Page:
68 U.N.B.L.J. 68 (2017)
The Signal and the Noise in Administrative Law

handle is hein.journals/unblj68 and id is 74 raw text is: 




THE SIGNAL AND THE NOISE IN ADMINISTRATIVE LAW


                                    Paul  Daly*


The  signal is the truth. The noise is what distracts us from the truth. This is a book
about the signal and the noise.

Nate Silver, The Signal and the Noise: The Art and Science of Prediction (London: Penguin, 2013).


                                    Introduction

There   has  been  an   unfortunate  trend  in  recent  Supreme   Court   of  Canada
administrative law cases.1

         While   academics,  practitioners and  lower-court  judges  try to establish
coherent  frameworks   to understand  the general  principles of judicial review, the
Court has been  resolving cases one by one without, with respect, any serious attempt
to explain how   they fit into its existing body of administrative law jurisprudence.
The  institutional context in which the Court operates, explained in Part I, no doubt
influences the Court's resolution of individual cases in this way.
Whatever   the background  institutional context, confusion has been  the unfortunate
result, as I explain in Part II. How should lawyers  read these cases: as attempts to
resolve one-off issues of substantive law  (workers' compensation   law, immigration
law, discrimination law and so on) or as continual refinements to an already complex
body  of administrative law doctrine?

         I argue that it is now  necessary to distinguish between   signal and noise,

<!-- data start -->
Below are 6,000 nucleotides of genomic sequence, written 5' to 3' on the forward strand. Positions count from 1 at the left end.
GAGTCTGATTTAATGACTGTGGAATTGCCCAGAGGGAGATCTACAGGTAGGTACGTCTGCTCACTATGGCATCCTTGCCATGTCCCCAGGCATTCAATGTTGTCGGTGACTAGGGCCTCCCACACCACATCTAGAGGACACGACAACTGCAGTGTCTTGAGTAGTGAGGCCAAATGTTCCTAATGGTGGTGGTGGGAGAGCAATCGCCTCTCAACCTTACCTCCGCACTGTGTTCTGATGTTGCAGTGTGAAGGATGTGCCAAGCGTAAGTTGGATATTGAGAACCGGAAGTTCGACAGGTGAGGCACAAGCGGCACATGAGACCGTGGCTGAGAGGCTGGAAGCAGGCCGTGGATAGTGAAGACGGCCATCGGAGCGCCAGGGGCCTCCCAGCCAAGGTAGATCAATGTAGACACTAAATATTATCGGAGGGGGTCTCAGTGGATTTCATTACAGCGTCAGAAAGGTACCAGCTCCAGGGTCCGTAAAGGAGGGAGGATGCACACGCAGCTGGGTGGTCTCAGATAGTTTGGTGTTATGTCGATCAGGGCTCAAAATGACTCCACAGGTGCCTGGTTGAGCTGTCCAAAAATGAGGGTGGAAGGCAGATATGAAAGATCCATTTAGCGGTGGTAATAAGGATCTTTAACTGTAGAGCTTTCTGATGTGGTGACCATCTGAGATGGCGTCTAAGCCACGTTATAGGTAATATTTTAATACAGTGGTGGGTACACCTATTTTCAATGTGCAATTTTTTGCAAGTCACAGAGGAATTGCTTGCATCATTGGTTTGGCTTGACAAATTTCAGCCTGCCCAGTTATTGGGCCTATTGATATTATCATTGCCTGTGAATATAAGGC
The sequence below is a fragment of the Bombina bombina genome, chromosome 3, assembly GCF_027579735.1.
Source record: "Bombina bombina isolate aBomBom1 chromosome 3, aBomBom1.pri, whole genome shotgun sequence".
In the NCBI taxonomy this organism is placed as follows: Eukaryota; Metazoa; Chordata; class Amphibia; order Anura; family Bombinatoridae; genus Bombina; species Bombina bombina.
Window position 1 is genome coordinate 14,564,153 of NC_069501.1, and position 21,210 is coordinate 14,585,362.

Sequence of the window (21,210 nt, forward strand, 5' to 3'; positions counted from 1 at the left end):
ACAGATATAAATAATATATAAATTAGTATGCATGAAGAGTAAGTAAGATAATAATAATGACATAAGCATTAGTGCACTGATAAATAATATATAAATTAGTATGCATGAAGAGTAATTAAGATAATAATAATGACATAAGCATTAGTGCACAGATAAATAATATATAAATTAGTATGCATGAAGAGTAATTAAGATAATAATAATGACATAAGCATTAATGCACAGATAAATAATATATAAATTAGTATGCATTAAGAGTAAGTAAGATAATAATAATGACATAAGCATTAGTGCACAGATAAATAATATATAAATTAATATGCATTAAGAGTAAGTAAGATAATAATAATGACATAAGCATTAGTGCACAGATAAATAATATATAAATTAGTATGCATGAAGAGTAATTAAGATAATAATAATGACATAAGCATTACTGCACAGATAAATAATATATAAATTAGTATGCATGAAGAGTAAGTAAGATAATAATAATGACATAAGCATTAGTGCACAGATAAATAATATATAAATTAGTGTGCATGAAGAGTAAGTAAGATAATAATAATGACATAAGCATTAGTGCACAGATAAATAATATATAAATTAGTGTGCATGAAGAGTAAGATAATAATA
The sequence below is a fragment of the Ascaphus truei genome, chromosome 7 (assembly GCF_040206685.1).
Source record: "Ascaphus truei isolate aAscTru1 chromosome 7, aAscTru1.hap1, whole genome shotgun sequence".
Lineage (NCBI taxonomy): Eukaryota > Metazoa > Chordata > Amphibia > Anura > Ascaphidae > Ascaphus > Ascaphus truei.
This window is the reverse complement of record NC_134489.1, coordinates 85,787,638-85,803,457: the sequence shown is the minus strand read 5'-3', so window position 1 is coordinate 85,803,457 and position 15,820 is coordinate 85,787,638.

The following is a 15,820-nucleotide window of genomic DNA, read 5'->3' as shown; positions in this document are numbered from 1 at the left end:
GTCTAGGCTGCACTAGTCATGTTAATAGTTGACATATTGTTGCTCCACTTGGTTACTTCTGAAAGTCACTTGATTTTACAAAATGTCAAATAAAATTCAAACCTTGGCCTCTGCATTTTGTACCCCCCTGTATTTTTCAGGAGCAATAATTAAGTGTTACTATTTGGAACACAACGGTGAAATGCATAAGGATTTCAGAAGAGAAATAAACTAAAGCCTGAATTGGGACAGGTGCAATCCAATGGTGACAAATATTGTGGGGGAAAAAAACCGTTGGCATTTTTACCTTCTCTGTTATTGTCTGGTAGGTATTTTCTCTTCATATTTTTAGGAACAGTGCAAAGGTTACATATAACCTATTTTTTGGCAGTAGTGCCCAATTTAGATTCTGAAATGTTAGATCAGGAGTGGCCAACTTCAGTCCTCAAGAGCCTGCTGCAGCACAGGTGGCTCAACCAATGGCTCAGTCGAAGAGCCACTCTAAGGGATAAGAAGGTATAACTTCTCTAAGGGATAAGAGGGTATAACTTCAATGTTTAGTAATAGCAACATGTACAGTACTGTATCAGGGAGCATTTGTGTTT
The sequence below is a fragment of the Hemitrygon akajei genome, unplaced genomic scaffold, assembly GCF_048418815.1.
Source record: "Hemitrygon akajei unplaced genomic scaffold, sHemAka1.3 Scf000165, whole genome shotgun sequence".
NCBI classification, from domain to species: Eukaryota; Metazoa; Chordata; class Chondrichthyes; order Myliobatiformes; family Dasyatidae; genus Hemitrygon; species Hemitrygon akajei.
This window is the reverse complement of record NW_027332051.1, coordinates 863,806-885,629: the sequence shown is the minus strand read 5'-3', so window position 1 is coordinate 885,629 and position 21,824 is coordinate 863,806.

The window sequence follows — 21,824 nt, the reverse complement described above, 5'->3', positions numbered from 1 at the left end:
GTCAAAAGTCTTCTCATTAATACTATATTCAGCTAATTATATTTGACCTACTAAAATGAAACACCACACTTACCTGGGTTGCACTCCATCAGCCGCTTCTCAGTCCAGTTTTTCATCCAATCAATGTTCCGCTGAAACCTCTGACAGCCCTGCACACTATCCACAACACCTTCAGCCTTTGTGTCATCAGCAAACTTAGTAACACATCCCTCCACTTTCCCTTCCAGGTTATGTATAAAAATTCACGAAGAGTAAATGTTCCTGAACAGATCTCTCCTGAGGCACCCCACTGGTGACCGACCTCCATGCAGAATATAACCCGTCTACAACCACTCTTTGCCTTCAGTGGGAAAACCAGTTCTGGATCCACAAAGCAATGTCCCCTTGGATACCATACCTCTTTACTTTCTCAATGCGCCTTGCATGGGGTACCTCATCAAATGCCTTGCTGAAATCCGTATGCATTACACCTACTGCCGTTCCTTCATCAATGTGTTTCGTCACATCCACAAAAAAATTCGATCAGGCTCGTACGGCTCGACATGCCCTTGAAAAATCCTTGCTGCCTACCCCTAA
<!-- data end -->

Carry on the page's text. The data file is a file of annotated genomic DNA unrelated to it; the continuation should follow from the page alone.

between  those cases that do modify  administrative law doctrine and those cases that
simply  deal with a particular substantive area of law. In Part III, I set out criteria
which  will help Canadian administrative lawyers to distinguish signal from noise.

     This confusion  seems to me,  however,  to be unnecessary. As  I suggest in Part
IV,  the  Court  could  take  up  judicial and   academic  proposals   for a  unified

* Senior Lecturer in Public Law, University of Cambridge; Derek Bowett Fellow in Law, Queens'
College, Cambridge; Research Associate, Centre de recherche en droit public. A previous version was
delivered as the Keynote Address to the Law Society of Upper Canada's 24h Annual Immigration Law
Summit, November 23, 2016 and to the Administrative Law Section, Prince Edward Island branch, of the
Canadian Bar Association on December 14, 2016. Thanks, with the usual disclaimer, to participants at
both events and the anonymous reviewers for their penetrating comments and insights. Some of the
material in this article appeared originally on my blog, Administrative Law Matters.
' My focus here is on the period from 2008 to the present day. I have read all of the Supreme Court of
Canada's administrative law output since Dunsmuir v New Brunswick, 2008 SCC 9, [2008] 1 SCR 190
[Dunsmuir] and a significant proportion of the post-Dunsmuir case law produced by the lower courts. I
appreciate that some of my comments may seem impressionistic. The concerned reader can rest assured
that I opine from a solid knowledge base.

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